For most Mums to be, the difference between your monthly salary and maternity pay will be significant. With some careful thought and planning, you can reduce the impact on your finances.
Given this is a blog that is dedicated to Mums and Money then it is only natural that we will cover the topic of not only maternity pay but some top tips on how you can sustain some sort of normality when it comes to cashflow during your maternity leave.
1. Work out what your income will during maternity leave
From the moment your maternity leave commences the clock starts ‘ticking’ on your maternity pay. Every company will have different maternity pay offerings. One thing they will all have in common is that maternity pay will be less than a monthly salary. A sensible option is to work through all sources of income for maternity leave to understand your situation.
It is really important to get the complete picture of what you expect your income to be.
2. Check what your company’s maternity policy is
Some companies have extremely generous maternity packages and some will only offer the statutory minimum. If you have recently joined the company it is important to check that you have the length of service.
It is really important that you understand what these mean for your cashflow.
3. Don’t forget about Keeping in Touch Days (KIT)
I missed a trick on my first maternity leave with these. I didn’t take the time to understand the rules so I missed out on two weeks of full pay.
KIT days are where you can pop into work for a few hours and still receive a full day’s pay. If you are to be receiving statutory maternity pay, this is an additional two weeks of pay you could recieve.
4. Don’t forget about unused annual leave
Towards the end of your pregnancy will be counting down the days until maternity leave starts. Having said that, it is important that your official maternity leave does not start until as late as possible. Maternity pay in the UK is payable for a period of up to 39 weeks. If you are planning a 52-week maternity leave you are going to find yourself with no pay very quickly. This is why it is important to time the start of your maternity leave correctly. A good way to get around this is to take some annual leave before your due date to let you get some rest before the big day arrives and importantly add a few weeks on full pay to the start of your maternity leave.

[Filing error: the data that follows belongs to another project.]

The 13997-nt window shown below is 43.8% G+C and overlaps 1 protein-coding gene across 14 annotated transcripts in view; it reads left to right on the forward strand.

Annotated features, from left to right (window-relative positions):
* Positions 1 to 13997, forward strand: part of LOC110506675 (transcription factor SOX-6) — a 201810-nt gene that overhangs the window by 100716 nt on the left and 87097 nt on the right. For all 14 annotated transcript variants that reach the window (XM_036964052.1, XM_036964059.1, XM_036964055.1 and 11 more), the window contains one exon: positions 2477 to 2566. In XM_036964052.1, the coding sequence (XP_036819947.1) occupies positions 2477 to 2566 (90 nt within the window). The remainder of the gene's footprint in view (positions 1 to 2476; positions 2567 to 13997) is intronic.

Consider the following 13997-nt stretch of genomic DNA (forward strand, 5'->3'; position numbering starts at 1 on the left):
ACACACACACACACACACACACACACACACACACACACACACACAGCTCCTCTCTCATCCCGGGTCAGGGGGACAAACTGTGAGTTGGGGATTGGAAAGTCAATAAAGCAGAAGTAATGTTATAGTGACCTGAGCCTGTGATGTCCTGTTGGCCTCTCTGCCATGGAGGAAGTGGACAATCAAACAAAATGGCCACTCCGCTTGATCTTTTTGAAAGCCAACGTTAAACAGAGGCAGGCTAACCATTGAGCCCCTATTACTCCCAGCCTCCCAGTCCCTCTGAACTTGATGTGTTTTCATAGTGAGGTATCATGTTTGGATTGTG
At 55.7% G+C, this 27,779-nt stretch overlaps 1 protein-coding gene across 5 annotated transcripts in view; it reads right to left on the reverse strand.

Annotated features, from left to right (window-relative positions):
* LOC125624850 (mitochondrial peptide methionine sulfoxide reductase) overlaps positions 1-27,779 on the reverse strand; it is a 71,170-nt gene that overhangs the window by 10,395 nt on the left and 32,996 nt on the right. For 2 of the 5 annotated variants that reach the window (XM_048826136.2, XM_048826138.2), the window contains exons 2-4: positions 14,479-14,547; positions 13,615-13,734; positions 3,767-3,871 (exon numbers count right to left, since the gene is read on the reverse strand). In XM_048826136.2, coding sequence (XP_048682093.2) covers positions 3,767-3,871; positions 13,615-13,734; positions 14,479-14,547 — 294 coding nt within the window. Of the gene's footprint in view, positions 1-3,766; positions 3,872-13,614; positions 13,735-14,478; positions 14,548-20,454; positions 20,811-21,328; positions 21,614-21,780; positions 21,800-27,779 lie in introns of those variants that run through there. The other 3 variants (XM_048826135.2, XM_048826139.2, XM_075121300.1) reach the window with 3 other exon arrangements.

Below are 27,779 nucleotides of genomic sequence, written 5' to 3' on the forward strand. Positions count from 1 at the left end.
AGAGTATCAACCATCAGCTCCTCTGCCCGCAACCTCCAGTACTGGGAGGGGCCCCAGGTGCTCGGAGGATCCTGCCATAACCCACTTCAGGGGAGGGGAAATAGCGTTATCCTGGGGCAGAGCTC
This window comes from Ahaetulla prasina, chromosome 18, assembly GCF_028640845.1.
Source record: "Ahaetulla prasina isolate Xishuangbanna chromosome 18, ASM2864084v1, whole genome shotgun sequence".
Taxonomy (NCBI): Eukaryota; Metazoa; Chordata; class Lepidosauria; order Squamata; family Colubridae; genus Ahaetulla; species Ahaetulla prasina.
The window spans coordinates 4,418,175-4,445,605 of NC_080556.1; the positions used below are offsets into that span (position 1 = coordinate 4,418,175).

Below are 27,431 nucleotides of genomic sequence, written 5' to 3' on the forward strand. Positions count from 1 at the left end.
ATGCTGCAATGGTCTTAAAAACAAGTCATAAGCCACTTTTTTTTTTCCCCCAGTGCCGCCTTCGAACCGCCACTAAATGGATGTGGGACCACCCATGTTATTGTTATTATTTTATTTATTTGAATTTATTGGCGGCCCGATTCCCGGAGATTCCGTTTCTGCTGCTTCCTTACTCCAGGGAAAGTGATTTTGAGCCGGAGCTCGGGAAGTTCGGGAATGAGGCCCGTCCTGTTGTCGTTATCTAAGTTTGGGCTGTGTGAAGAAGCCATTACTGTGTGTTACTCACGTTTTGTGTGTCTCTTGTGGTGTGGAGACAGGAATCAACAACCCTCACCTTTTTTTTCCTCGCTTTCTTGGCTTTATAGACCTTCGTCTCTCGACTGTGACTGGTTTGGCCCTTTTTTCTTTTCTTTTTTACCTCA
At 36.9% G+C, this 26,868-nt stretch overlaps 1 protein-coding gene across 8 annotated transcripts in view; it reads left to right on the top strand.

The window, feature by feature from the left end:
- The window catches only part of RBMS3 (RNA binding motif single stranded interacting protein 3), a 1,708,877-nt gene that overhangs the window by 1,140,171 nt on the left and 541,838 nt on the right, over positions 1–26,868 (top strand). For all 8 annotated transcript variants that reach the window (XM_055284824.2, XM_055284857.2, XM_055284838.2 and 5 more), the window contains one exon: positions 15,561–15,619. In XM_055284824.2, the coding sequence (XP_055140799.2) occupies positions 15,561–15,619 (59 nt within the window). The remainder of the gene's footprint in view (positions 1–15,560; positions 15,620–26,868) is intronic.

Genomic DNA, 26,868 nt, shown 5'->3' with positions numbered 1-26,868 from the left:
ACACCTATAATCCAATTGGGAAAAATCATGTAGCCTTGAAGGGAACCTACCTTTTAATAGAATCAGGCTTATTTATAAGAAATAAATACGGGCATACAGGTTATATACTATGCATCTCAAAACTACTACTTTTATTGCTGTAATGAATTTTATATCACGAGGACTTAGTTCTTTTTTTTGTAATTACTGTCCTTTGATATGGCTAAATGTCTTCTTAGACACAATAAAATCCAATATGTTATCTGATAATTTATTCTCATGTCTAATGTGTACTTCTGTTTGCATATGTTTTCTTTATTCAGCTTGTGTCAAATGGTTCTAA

At the end of your maternity leave, you may also have accrued some annual leave depending on company policy. This is another great way to top up the cash flow in those final few weeks before returning to work.
5. Try to save as much cash as you can before your maternity leave starts
In my experience this is easier said than done, especially if you already have children.
Now is the time to start calculating your income during maternity leave. The total of your maternity pay, any benefits you are entitled to, and any other income will indicate what you have at your disposal. It is now time to compare that to what you would get if you were on full pay. Even if you can manage with your reduced income during maternity leave I would still advise saving a little for emergencies that might happen. It is also a good idea to consider any monthly variations, especially towards the end of maternity leave when the amount of income will drop significantly.
If you are likely to struggle with the reduced income during maternity leave you will need to consider saving as much as you can before hand to avoid any shortfalls.
When our eldest was on his way I worked out to the penny the difference between what my expected cashflow was during maternity leave and what I really needed. The results were astounding however it gave me a savings goal to make sure I did not run into issues while I was on maternity leave.
The best way to keep your savings under control is to have them in a completely separate bank account, ideally with a different bank. You can then use your savings to ‘pay yourself’ each month during maternity leave.
If you are worried about spending your savings on setting up the nursery and buying equipment, read our comprehensive guide.
6. Check what your benefit entitlements are
The team over at Maternity Action are the experts on benefits for families. Please take a look on their page to understand what is available to you.
7. Don’t forget that a lot of your expenses will reduce
The type of things which you spend money on will change significantly during your maternity leave. If like me you spend a lot of money getting too and from work, paying for parking, buying coffees, buying lunches, and all of those other impulse buys which tend to accumulate during the lunch hour remember that these types of expenses should reduce.
8. Check any other unexpected sources of income
When we were expecting our twins I had forgotten about a ‘maternity payment’ which was listed on our health insurance.
Check any long-forgotten investments which you might be able to use to help supplement your cash flow during your maternity leave.
9. Review all of your household expenses
Whether you pool the money in your family or keep things separate, work through all of your expenses for the time you intend to be on maternity leave.
Challenge every single line of your expenses. I use the Box clever press budget planner when I am working through our expenses. For lots of families, this is the only step in the process they will worry about when really you need to start looking at what money you will have available in the first place.
10. Try not to worry
Easier said than done right? Things always have a way of working themselves out and everything being okay.
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